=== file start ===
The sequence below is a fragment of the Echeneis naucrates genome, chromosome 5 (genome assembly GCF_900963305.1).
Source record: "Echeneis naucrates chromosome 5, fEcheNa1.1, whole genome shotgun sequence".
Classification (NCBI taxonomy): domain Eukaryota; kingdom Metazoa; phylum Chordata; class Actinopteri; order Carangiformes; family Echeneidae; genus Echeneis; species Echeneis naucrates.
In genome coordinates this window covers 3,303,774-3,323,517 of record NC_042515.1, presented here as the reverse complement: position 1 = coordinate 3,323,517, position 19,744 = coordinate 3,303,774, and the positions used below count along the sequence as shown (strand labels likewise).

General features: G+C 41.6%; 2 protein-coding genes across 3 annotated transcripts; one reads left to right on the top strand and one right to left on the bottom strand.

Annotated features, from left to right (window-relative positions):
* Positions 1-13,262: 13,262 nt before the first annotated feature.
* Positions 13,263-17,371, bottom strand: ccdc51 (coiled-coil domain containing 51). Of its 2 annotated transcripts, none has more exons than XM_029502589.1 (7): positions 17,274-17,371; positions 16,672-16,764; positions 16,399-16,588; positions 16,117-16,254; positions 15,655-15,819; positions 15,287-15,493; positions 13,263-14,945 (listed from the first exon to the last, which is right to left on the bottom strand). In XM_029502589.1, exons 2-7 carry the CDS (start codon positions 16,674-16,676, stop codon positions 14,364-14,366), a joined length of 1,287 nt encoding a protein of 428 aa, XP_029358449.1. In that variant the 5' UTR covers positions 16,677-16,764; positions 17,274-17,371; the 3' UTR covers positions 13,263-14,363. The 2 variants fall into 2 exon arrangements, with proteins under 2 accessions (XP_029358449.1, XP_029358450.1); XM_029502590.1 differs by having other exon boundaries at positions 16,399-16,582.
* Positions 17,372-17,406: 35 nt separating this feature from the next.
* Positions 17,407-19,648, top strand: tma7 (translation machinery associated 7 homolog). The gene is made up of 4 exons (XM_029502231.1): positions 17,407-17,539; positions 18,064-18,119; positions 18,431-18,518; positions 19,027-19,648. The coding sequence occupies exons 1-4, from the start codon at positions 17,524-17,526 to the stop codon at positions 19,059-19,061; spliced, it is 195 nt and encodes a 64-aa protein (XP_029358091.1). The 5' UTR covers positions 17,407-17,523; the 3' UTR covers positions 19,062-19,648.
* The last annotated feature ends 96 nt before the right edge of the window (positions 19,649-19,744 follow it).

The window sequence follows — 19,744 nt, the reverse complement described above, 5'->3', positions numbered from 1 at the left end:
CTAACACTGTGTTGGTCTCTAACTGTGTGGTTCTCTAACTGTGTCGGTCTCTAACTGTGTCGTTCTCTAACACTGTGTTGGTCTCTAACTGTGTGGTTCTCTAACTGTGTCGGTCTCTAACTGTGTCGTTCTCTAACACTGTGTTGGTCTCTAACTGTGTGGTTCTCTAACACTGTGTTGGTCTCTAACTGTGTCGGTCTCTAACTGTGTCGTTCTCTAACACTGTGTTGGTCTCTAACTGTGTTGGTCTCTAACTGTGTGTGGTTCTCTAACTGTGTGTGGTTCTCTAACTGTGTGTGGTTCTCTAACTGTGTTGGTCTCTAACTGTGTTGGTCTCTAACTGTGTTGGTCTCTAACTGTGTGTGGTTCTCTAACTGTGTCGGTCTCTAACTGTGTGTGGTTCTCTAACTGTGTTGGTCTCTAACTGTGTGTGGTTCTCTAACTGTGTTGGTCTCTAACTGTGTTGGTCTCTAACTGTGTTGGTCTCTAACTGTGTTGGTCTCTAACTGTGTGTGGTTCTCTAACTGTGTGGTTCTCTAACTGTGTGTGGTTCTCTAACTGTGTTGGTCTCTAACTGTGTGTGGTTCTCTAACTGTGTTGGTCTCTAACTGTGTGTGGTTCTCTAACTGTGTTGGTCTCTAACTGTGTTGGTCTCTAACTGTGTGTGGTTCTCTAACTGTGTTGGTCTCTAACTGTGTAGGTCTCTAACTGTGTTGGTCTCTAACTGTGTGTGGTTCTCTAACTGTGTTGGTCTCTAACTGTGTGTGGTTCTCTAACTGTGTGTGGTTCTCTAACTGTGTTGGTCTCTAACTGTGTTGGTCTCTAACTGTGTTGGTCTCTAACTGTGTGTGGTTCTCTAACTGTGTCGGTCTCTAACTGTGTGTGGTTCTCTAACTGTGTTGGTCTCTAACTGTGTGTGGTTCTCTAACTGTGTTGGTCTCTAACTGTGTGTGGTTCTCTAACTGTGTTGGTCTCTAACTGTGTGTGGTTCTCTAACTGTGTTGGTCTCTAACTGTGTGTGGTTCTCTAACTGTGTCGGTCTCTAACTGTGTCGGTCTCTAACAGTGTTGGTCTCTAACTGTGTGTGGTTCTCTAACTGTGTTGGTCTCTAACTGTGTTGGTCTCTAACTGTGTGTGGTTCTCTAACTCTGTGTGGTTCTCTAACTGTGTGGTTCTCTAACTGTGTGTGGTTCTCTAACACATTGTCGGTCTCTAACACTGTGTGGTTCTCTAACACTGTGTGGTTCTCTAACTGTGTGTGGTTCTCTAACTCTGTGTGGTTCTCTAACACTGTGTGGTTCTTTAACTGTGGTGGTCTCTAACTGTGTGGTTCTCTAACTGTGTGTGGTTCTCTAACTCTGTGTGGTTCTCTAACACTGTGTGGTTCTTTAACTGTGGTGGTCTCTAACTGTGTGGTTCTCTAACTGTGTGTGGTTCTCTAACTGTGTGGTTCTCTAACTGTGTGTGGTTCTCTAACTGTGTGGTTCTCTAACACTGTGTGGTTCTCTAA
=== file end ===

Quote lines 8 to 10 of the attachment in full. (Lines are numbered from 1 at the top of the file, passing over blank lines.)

* Positions 13,263-17,371, bottom strand: ccdc51 (coiled-coil domain containing 51). Of its 2 annotated transcripts, none has more exons than XM_029502589.1 (7): positions 17,274-17,371; positions 16,672-16,764; positions 16,399-16,588; positions 16,117-16,254; positions 15,655-15,819; positions 15,287-15,493; positions 13,263-14,945 (listed from the first exon to the last, which is right to left on the bottom strand). In XM_029502589.1, exons 2-7 carry the CDS (start codon positions 16,674-16,676, stop codon positions 14,364-14,366), a joined length of 1,287 nt encoding a protein of 428 aa, XP_029358449.1. In that variant the 5' UTR covers positions 16,677-16,764; positions 17,274-17,371; the 3' UTR covers positions 13,263-14,363. The 2 variants fall into 2 exon arrangements, with proteins under 2 accessions (XP_029358449.1, XP_029358450.1); XM_029502590.1 differs by having other exon boundaries at positions 16,399-16,582.
* Positions 17,372-17,406: 35 nt separating this feature from the next.
* Positions 17,407-19,648, top strand: tma7 (translation machinery associated 7 homolog). The gene is made up of 4 exons (XM_029502231.1): positions 17,407-17,539; positions 18,064-18,119; positions 18,431-18,518; positions 19,027-19,648. The coding sequence occupies exons 1-4, from the start codon at positions 17,524-17,526 to the stop codon at positions 19,059-19,061; spliced, it is 195 nt and encodes a 64-aa protein (XP_029358091.1). The 5' UTR covers positions 17,407-17,523; the 3' UTR covers positions 19,062-19,648.